After 18 months of dotting every “i” and crossing every “t,” the only thing left for Duke Energy (NYSE:DUK) to do after its $32 billion merger deal with Progress Energy closed last Monday was pop champagne corks in celebration.
Instead, the nation’s largest utility is embroiled in a firestorm of controversy after the combined entity’s board forced the new CEO — former Progress Chief Bill Johnson — to resign one day into the job. His replacement? Duke CEO Jim Rogers — who initially had agreed to become executive chairman of Duke’s board. Instead, Rogers will now be chairman and CEO of the merged company.
While the details of what happened remain sketchy, the story that has emerged so far reads like a post-merger coup d’etat. The deal Duke and Progress shareholders overwhelmingly approved last August designated Johnson president and CEO of the merged firm and Rogers executive chairman of the board. That new board was to comprise 11 Duke directors and seven Progress directors.
But somewhere between shareholder approval and closing the deal, Progress leadership’s best-laid plans went terribly awry. Johnson’s employment contract took effect when the merger closed last Monday morning. But that very afternoon, the new Duke-dominated board met and concluded that Johnson was out as CEO and Rogers was in, according to The Wall Street Journal.
The surprise move sparked howls of protest from former Progress Energy insiders, as well as expressions of concern from some Wall Street analysts. In letters to the Journal and The New York Times DealBook blog, Progress’ former lead director John Mullin characterized the move as “one of the greatest corporate hijackings in U.S. business history.”
Standard & Poor’s placed DUK on a credit watch, as analyst Dimitri Nikas noted that “the sudden shift in management raises concerns about effective corporate governance, successful handling of the anticipated merger integration, and the ongoing effective management of pending challenges that face the combined entity.”
Duke gave few official details of the change, noting as part of its merger closing announcement that Johnson had resigned as president and CEO of the combined company “by mutual agreement” and that the board had appointed Rogers to take the helm “effective immediately.”
Duke has declined to provide further details, but industry sources say Rogers has embarked on a charm offensive to calm regulators and others in recent days. DUK shares slipped nearly 4% on Friday.
So what does it all mean for investors? Here are three takeaways from DUK’s “CEO-for–a-day” snafu:
Johnson’s Hefty Farewell Check. Rest assured, Johnson will be well compensated for his one day as the head of the merged utility giant: Duke is paying him a $10.3 million cash severance. However, that figure doesn’t count pension, deferred compensation, vested stock and tax reimbursement which, if awarded, could bring his total payday to $44.7 million. That would mean Johnson’s one day as CEO cost DUK shareholders nearly $1.9 million an hour.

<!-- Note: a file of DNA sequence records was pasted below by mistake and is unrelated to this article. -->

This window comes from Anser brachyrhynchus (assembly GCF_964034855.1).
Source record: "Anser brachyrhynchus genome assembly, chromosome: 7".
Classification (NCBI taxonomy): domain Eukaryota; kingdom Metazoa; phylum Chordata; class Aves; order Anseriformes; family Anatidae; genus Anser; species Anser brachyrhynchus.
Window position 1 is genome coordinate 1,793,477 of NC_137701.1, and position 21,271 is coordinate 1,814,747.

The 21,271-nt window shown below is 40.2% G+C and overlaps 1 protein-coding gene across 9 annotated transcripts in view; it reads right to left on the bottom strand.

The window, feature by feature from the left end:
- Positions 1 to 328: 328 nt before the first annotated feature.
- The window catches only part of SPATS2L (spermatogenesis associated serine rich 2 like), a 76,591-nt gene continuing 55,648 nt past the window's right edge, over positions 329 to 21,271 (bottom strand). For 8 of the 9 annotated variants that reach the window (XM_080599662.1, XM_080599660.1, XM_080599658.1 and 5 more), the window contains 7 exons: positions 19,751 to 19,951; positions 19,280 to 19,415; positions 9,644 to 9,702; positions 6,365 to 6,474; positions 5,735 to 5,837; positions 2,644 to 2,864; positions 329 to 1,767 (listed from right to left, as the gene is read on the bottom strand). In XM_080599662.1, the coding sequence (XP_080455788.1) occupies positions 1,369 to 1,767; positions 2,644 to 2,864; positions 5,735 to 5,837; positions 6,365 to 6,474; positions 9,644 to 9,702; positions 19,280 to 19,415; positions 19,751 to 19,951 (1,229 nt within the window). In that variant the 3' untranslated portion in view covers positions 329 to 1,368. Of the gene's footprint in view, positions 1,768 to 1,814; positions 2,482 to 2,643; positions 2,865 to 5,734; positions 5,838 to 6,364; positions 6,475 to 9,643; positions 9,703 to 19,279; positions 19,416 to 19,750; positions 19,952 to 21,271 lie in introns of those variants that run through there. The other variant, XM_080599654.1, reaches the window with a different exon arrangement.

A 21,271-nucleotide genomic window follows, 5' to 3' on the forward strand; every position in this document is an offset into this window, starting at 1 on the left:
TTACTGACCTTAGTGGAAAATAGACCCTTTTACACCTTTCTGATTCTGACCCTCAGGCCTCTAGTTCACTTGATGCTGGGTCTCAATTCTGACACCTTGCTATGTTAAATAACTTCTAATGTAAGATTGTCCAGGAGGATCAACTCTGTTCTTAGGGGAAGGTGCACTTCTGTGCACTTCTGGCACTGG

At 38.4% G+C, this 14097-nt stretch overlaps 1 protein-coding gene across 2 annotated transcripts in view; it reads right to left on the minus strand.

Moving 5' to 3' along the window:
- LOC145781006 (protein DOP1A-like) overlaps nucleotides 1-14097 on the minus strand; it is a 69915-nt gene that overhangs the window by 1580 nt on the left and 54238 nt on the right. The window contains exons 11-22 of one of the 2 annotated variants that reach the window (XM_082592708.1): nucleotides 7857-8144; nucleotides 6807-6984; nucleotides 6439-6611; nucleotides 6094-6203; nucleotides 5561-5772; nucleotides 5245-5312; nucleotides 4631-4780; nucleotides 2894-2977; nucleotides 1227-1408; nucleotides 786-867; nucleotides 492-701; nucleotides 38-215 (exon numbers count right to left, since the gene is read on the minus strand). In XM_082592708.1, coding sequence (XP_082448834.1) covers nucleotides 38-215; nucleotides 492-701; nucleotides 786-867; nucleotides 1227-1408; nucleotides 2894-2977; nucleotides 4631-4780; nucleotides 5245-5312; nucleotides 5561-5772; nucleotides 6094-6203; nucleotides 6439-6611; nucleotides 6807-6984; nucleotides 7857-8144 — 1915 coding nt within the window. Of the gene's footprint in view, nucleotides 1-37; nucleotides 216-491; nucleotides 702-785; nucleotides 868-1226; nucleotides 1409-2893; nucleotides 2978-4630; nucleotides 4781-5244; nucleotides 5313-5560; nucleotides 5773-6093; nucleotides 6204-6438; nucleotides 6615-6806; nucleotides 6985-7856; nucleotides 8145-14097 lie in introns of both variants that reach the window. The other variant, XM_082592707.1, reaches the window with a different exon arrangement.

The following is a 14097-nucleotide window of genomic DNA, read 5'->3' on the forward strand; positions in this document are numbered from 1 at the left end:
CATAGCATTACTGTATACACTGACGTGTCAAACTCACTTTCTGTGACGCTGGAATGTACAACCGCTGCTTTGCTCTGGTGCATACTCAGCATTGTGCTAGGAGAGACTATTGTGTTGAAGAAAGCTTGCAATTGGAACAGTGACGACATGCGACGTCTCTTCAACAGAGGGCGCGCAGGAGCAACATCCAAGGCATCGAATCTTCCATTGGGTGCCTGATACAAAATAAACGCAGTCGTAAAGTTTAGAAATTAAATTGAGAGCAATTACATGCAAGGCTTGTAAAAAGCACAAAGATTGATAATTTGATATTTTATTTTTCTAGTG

A Tougher Job Integrating the Two Companies. So-called “mergers of equals” are always challenging affairs that must be managed with both efficiency and finesse. Former Progress employees are likely to view Johnson’s ouster as a betrayal by the new partners and fear further blood-letting in their ranks. Cultural differences between the two companies will be magnified as the steady, low-key Johnson’s subordinates adjust to the mercurial Rogers.
Regulatory Roulette. The management change also didn’t sit well with the North Carolina Utilities Commission, which had given the merger a regulatory green light on June 29. The commission’s general counsel on Friday said his office was mulling what to do in the wake of Johnson’s ouster. By law, the commission has the authority to “rescind, amend or alter” its approval. Key commissioners have begun to question whether Duke officials “lied” about their intentions, according to the Charlotte Observer.
Bottom Line: Johnson’s departure will cause big headaches for DUK in the near term as the controversy continues to swirl. Longer term, the board has unnecessarily created enemies on Wall Street and in regulatory agencies — never a wise move when at some point you’ll need to obtain credit, raise rates or re-icense nuclear reactors.
In his letter to the Journal and DealBook, Mullin wrote he did not believe “a single director of Progress would have voted for this transaction as structured with the knowledge that the CEO of Duke, Jim Rogers, would remain as the CEO of the combined company.” Those feelings of betrayal aren’t likely to pass soon and may trigger more unintended consequences for Rogers and his company.
I think DUK is a cautious hold right now. But keep an eye on two potential sell signals: adverse rulings by North Carolina regulators and any further actions by former Progress directors or shareholders.
As of this writing, Susan J. Aluise did not hold a position in any of the securities mentioned here.